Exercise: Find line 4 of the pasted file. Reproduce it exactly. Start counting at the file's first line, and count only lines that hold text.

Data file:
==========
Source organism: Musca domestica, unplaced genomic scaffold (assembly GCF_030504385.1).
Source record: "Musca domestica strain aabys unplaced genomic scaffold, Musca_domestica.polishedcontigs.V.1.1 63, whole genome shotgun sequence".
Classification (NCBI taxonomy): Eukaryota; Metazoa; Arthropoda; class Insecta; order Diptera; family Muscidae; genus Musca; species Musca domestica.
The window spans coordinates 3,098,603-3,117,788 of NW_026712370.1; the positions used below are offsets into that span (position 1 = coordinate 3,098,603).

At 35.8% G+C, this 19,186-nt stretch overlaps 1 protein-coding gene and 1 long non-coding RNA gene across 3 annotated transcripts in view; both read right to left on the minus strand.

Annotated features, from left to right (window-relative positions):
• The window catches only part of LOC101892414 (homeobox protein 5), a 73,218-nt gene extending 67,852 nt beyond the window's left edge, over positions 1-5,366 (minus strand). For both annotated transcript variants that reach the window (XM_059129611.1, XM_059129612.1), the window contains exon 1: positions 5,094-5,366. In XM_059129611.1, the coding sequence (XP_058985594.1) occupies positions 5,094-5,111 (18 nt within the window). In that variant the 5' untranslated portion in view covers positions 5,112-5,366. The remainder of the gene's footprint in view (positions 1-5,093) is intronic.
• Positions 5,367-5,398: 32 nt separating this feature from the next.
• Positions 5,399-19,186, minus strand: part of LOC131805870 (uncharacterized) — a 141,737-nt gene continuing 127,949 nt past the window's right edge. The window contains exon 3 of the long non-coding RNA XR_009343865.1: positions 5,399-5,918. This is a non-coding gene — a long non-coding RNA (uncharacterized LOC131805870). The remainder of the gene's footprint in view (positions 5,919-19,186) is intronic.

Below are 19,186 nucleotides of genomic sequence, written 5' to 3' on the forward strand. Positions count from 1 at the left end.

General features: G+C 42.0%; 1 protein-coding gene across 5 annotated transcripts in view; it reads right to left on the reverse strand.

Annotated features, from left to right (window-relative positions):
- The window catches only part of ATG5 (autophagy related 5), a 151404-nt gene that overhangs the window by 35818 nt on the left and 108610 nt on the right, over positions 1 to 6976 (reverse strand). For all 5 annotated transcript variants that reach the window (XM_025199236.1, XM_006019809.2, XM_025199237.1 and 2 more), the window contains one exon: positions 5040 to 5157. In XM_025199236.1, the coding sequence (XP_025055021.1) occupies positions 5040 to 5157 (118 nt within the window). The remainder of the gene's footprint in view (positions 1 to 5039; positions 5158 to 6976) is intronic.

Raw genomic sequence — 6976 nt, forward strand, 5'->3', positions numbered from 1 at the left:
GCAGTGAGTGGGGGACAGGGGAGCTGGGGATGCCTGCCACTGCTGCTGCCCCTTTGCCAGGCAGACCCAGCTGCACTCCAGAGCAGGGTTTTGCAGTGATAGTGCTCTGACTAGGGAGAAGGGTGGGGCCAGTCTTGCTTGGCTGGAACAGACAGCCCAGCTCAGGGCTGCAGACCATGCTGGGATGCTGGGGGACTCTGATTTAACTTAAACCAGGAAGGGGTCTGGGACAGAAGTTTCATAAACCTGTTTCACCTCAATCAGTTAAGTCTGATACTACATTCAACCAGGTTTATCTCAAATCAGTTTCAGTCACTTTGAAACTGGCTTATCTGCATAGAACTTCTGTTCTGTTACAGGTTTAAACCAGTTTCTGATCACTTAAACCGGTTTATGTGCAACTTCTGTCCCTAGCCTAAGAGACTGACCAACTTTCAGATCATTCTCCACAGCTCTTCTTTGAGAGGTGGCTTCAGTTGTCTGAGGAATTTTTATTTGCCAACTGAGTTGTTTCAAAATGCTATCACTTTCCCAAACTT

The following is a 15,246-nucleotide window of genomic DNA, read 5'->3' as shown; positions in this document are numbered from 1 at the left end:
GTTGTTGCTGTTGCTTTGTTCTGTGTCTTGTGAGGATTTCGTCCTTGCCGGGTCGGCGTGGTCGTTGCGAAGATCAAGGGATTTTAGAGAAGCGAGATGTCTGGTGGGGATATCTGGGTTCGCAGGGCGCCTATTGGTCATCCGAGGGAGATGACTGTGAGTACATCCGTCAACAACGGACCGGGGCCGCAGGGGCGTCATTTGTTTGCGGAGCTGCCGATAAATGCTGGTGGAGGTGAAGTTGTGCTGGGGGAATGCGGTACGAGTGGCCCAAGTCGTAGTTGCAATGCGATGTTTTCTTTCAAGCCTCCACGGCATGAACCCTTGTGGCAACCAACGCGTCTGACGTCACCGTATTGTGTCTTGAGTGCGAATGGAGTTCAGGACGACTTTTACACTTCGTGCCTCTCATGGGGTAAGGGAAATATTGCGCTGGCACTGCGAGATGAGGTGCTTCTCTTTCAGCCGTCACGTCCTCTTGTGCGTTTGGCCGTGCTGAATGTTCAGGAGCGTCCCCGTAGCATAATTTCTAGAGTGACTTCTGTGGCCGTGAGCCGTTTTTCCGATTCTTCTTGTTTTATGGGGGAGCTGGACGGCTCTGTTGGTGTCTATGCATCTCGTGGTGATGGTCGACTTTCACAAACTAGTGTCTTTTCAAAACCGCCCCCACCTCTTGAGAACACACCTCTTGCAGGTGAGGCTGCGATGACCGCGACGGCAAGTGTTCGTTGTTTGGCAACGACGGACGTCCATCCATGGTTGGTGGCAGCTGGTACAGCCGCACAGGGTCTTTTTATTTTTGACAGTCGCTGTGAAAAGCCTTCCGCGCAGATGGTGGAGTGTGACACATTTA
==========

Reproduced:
The window spans coordinates 3,098,603-3,117,788 of NW_026712370.1; the positions used below are offsets into that span (position 1 = coordinate 3,098,603).